Harmful algal bloom mapping for the Great Lakes using MODIS satellite imagery
Harmful Algal Blooms (HABs) in the Great Lakes are becoming increasingly problematic as they occur more frequently, in larger areas, and with rising severity. Remote sensing utilizing both satellite and airborne imagery can be effectively used to map and monitor HAB events in the Great Lakes to help decision makers understand the extent of the problem. A satellite-based HAB mapping algorithm has been developed, tested and validated for western Lake Erie where severe HAB events have been occurring. The MODIS-based algorithm has been developed from in situ reflectance measurements and coincident pigment concentration samples that relate the concentrations of the observable, and non-harmful, chlorophyll-a pigment to the blue-green algae pigment, phycocyanin. The algorithm also utilizes ancillary data to help differentiate harmful from non-harmful algal blooms that can occur simultaneously. The decadal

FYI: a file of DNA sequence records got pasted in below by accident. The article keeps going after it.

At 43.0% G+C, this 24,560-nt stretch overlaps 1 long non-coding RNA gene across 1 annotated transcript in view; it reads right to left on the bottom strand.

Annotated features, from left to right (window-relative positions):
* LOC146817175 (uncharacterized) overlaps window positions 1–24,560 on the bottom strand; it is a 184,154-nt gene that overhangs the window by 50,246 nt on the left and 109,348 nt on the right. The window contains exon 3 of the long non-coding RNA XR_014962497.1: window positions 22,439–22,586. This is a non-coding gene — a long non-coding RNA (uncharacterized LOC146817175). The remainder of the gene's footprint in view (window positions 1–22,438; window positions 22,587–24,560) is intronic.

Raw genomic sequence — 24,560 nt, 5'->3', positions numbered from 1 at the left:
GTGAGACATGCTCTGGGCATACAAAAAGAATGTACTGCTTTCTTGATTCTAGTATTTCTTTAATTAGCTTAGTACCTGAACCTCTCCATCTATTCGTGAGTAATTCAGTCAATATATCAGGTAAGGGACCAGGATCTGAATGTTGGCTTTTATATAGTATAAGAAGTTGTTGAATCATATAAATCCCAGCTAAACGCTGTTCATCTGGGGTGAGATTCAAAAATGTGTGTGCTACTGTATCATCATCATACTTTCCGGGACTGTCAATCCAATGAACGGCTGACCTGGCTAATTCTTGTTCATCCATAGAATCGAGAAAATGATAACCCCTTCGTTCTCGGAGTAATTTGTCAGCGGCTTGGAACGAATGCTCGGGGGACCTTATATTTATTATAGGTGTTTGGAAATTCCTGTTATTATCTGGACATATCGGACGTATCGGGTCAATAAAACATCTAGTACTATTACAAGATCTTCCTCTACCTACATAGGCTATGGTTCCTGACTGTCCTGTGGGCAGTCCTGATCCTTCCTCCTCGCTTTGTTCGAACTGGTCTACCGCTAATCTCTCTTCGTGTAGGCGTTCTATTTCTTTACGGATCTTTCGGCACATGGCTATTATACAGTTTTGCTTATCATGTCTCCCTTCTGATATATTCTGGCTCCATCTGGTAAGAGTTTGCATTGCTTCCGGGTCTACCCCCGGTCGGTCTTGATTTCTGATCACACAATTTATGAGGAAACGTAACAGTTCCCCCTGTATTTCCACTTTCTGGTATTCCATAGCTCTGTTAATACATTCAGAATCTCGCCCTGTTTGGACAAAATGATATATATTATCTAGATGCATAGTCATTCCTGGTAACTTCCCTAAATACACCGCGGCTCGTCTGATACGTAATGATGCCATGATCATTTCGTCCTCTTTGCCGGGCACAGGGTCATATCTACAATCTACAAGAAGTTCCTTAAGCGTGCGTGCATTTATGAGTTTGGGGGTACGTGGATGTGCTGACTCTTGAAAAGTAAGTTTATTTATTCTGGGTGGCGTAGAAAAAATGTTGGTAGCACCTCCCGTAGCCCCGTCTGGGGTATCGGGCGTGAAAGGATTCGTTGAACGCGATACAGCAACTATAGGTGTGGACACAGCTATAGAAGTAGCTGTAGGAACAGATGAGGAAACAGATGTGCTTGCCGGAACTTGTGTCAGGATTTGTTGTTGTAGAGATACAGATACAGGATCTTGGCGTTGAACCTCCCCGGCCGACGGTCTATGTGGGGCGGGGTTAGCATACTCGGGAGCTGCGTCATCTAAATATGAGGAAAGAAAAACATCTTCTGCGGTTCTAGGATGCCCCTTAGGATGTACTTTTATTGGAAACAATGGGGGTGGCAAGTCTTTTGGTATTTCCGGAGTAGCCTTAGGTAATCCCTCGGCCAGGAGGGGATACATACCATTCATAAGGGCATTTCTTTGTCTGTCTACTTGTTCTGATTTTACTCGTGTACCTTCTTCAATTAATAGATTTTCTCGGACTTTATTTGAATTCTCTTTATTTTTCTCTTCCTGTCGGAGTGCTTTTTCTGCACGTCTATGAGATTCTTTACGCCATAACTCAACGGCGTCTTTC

time series for Lake Erie has been has been processed producing HAB extent (floating and mixed), onset and offset dates, and areas of possible water quality concern for each cloud free satellite overpass. These results were compared to those derived from a MERIS based HAB mapping algorithm and found good agreement between the two methods. Additionally, clear images of Green Bay and Saginaw bay have been processed and analyzed.
IAGLR 56th Annual Conference on Great Lakes Research
Sayers, M. J.,
Raymer, Z. B.,
Shuchman, R. A.,
Fahnenstiel, G. L.,
Brooks, C. N.
Harmful algal bloom mapping for the Great Lakes using MODIS satellite imagery.
IAGLR 56th Annual Conference on Great Lakes Research,
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